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Black Soot and Snow: A Warmer Combination

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  • npat1@juno.com
    December 22, 2003 Black Soot and Snow: A Warmer Combination New research from NASA scientists suggests emissions of black soot alter the way sunlight reflects
    Message 1 of 2 , Dec 31, 2003
      December 22, 2003

      Black Soot and Snow: A Warmer Combination
      New research from NASA scientists suggests emissions of black soot alter the way sunlight reflects off snow. According to a computer simulation, black soot may be responsible for 25 percent of observed global warming over the past century.

      Soot in the higher latitudes of the Earth, where ice is more common, absorbs more of the sun�s energy and warmth than an icy, white background. Dark-colored black carbon, or soot, absorbs sunlight, while lighter colored ice reflects sunlight.

      Soot in areas with snow and ice may play an important role in climate change. Also, if snow- and ice-covered areas begin melting, the warming effect increases, as the soot becomes more concentrated on the snow surface. �This provides a positive feedback (i.e. warming); as glaciers and ice sheets melt, they tend to get even dirtier,� said Dr. James Hansen, a researcher at NASA�s Goddard Institute for Space Studies, New York.

      Hansen and Larissa Nazarenko, both of the Goddard Institute and Columbia University�s Earth Institute, found soot�s effect on snow albedo (solar energy reflected back to space), which has been neglected in previous studies, may be contributing to trends toward early springs in the Northern Hemisphere, thinning Arctic sea ice, melting glaciers and permafrost. Soot also is believed to play a role in changes in the atmosphere above the oceans and land.

      �Black carbon reduces the amount of energy reflected by snow back into space, thus heating the snow surface more than if there were no black carbon,� Hansen said.

      Soot�s increased absorption of solar energy is especially effective in warming the world�s climate. �This forcing is unusually effective, causing twice as much global warming as a carbon-dioxide forcing of the same magnitude,� Hansen noted.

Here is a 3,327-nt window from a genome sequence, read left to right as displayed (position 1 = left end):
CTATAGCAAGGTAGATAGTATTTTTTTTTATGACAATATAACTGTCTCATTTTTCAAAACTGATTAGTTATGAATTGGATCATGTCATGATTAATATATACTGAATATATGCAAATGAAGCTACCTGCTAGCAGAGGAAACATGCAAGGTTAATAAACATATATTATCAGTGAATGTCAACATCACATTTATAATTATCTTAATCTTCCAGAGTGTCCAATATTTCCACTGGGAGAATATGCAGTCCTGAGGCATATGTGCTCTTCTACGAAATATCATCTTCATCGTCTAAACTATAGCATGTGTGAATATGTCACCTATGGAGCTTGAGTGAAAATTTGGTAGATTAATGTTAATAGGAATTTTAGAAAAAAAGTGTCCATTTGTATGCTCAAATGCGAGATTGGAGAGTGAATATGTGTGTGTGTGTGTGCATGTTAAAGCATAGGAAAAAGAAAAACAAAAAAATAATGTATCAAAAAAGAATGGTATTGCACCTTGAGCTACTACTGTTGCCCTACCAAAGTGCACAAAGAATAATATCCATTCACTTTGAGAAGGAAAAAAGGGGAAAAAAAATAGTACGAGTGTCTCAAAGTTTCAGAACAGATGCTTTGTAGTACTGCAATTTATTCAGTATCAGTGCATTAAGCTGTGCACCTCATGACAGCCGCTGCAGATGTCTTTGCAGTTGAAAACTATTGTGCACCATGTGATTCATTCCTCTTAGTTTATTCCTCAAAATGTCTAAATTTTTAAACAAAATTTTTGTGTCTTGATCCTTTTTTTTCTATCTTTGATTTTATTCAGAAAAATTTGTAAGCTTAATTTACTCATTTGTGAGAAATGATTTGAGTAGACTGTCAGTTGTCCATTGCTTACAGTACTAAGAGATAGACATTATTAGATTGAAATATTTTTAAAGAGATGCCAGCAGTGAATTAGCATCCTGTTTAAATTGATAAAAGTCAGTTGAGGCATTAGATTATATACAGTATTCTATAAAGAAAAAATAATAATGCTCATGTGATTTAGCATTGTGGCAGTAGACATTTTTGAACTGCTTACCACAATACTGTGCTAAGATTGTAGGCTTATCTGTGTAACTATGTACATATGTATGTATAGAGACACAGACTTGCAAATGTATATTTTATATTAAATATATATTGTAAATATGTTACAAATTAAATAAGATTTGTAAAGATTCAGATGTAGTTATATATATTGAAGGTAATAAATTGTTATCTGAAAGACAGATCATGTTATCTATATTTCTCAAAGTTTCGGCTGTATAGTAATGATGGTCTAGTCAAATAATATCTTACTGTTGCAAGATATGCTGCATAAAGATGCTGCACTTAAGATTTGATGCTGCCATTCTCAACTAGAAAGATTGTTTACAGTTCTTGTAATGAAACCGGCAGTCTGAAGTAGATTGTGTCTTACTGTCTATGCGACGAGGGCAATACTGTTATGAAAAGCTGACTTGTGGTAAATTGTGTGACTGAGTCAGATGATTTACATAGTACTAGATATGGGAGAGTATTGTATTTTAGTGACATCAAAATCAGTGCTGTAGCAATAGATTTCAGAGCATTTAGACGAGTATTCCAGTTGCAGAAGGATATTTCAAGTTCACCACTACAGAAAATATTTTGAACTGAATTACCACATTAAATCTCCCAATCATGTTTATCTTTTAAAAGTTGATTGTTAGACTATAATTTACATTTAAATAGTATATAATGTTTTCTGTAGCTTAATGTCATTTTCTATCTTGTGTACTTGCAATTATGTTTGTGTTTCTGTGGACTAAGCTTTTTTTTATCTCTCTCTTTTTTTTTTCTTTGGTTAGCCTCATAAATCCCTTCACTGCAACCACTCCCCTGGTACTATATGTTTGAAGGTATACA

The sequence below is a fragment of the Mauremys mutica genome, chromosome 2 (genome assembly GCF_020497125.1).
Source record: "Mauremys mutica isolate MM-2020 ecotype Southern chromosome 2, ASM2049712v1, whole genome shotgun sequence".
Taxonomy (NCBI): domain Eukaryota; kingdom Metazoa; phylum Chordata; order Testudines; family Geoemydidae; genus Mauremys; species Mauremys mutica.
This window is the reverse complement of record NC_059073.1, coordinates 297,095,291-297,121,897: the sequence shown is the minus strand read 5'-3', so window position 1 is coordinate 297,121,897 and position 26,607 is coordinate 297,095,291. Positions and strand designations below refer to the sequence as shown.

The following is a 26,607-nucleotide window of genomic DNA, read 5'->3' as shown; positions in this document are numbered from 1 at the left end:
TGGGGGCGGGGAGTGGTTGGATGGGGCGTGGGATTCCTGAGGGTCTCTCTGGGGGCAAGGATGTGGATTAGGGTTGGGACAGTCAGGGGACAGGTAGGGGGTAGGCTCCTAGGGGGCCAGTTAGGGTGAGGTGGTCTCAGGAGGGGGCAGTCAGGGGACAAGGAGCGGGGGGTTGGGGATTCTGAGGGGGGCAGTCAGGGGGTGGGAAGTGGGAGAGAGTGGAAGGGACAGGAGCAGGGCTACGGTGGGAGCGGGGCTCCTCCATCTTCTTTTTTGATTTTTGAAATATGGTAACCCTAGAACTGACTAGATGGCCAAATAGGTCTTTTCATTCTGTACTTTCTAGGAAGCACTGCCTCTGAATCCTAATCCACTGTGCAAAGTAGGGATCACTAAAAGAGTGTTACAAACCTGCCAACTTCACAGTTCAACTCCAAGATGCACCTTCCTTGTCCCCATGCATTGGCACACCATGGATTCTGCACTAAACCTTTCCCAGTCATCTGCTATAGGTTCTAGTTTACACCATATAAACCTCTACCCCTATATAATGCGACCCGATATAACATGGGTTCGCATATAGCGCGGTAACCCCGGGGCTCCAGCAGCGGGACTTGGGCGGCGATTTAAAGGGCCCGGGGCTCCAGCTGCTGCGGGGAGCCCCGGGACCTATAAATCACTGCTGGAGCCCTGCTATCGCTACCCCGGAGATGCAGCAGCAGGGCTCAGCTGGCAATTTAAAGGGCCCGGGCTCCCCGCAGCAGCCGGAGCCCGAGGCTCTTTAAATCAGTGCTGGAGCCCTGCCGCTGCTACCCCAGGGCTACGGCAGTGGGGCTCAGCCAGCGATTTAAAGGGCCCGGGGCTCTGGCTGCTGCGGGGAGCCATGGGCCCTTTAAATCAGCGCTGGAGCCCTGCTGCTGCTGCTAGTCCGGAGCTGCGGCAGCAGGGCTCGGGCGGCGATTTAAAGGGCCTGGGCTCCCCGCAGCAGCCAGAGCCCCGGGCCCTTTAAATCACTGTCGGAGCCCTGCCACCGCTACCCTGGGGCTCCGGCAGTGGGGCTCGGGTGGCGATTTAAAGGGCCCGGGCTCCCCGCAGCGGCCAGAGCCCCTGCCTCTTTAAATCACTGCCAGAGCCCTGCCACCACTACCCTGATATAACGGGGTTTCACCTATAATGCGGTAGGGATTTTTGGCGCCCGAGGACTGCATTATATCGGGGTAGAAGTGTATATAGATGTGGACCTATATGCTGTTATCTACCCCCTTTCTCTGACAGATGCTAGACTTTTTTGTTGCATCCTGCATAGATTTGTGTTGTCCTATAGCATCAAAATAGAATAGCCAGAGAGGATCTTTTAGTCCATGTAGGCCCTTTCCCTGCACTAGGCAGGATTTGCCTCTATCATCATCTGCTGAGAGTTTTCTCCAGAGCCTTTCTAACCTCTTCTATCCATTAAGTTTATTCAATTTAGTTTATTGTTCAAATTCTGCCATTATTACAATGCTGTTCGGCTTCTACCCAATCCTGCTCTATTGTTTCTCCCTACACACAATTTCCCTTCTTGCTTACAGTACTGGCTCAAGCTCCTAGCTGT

Hansen cautioned, although the role of soot in altering global climate is substantial, it does not alter the fact greenhouse gases are the primary cause of climate warming during the past century. Such gases are expected to be the largest climate forcing for the rest of this century.

      The researchers found that observed warming in the Northern Hemisphere was large in the winter and spring at middle and high latitudes. These observations were consistent with the researchers� climate model simulations, which showed some of the largest warming effects occurred when there was heavy snow cover and sufficient sunlight.

      Hansen and Nazarenko used a leading worldwide-climate computer model to simulate effects of greenhouse gases and other factors on world climate. The model incorporated data from NASA spacecraft that monitor the Earth�s surface, vegetation, oceans and atmospheric qualities. The calculated global warming from soot in snow and ice, by itself in an 1880-2000 simulation, accounted for 25 percent of observed global warming. NASA�s Terra and Aqua satellites are observing snow cover and reflectivity at multiple wavelengths, which allows quantitative monitoring of changing snow cover and effects of soot on snow.

      The research is in the paper �Soot Climate Forcing via Snow and Ice Albedos,� appearing online this week in the Proceedings of the National Academy of Sciences.

      This research was funded by NASA�s Earth Science Enterprise. The Enterprise is dedicated to understanding the Earth as an integrated system and applying Earth system science to improve prediction of climate, weather and natural hazards using the unique vantage point of space.

      For more information and images on the Internet, visit:
      http://www.gsfc.nasa.gov/topstory/2003/1223blacksoot.html

      A previous, related NASA release, �NASA Finds Soot Has Impact on Global Climate,� is at:
      http://www.gsfc.nasa.gov/topstory/2003/0509pollution.html

      ###
      Contacts:

      David E. Steitz
      Headquarters, Washington
      Phone: 202/358-1730

      Rob Gutro/Krishna Ramanujan
      Goddard Space Flight Center, Greenbelt, Md.
      Phone: 301/286-4044; 607/273-2561

      Mary Tobin
      Columbia University, New York
      Phone: 845/365-8607




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    • Mike Neuman